Europa is one of the four Galilean moons of Jupiter with Io, Ganymede and Callisto being the other three. Despite its quite beautiful appearance, which to me, looks like a weathered pearl, it is also considered the holy grail of exobiology to many scientists, who have been searching for traces of extraterrestrial lifeforms beyond the little blue marble we have called ‘home’ over the course of the existence of our species.
This particular image of a gibbous Europa was captured by the Galileo spacecraft, which studied the behemoth planet Jupiter and its large collection of interesting satellites. Visible here, are plains of ice, lit up by a distant beam of star light, cracks that span the width of the entire moon, dancing across the horizon and dark patches in between, that are likely composed of bits of frozen water and dirt.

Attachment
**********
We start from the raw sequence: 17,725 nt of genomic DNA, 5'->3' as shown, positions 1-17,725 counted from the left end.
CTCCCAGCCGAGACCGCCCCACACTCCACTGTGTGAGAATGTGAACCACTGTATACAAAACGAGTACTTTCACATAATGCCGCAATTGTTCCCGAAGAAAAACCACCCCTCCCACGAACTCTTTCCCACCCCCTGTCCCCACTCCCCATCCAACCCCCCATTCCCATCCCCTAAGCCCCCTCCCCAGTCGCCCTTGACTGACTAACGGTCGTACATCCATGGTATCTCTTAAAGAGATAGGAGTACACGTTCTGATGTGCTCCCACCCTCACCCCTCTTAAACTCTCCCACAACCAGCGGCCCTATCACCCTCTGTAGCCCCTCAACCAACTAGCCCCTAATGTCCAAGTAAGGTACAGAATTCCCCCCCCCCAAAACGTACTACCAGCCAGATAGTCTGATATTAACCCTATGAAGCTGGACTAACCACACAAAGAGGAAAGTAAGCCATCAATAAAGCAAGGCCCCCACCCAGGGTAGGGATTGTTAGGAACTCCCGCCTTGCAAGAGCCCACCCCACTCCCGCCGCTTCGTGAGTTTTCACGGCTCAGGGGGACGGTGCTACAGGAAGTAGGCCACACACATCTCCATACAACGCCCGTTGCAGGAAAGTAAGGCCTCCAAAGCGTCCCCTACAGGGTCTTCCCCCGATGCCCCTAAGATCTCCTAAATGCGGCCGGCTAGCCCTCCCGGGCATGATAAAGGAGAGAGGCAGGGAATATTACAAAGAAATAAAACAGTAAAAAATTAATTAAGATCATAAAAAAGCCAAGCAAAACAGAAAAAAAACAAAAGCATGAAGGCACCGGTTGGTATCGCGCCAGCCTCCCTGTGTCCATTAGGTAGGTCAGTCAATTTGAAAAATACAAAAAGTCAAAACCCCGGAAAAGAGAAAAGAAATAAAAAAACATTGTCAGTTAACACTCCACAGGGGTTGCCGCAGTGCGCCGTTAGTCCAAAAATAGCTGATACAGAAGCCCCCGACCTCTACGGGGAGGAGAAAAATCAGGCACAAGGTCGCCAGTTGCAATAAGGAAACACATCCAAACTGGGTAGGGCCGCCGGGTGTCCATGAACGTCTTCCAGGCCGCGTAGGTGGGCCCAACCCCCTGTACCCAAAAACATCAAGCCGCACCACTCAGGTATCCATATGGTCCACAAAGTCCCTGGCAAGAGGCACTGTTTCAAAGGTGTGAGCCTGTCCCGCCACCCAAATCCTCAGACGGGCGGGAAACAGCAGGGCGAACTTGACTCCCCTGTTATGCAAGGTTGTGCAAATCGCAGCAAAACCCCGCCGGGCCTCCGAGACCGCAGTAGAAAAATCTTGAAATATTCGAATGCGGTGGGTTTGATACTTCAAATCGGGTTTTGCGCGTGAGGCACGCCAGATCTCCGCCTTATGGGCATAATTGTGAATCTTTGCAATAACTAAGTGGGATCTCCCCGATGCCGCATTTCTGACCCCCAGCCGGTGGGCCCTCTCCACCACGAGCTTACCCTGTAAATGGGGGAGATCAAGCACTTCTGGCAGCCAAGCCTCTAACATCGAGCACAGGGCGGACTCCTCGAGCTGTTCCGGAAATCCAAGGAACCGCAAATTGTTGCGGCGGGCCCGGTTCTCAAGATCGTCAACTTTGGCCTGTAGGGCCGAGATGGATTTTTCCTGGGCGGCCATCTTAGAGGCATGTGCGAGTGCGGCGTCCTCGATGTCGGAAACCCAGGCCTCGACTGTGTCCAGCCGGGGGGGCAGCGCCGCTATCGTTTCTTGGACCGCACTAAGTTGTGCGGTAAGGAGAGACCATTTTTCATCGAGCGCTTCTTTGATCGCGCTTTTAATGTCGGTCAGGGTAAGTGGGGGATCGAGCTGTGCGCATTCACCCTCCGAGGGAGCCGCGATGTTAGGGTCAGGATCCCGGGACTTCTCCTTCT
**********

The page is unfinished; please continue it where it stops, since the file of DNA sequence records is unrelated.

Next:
While Europa is almost the same size as Luna, it is much, much smoother and arguably more interesting, as astrobiologist think there is a good possibility that microbial life exists deep beneath the frozen surface of this miniature world, that likely holds an active ocean that holds many tantalizing secrets we will hopefully find someday.
You can see a larger version if this image here:
“Europa: Facts About Jupiter’s Icy Moon and Its Ocean:”
Image Credit – Galileo Project, JPL, NASA; reprocessed by Ted Stryk
This article is part of a series on the moons of Jupiter.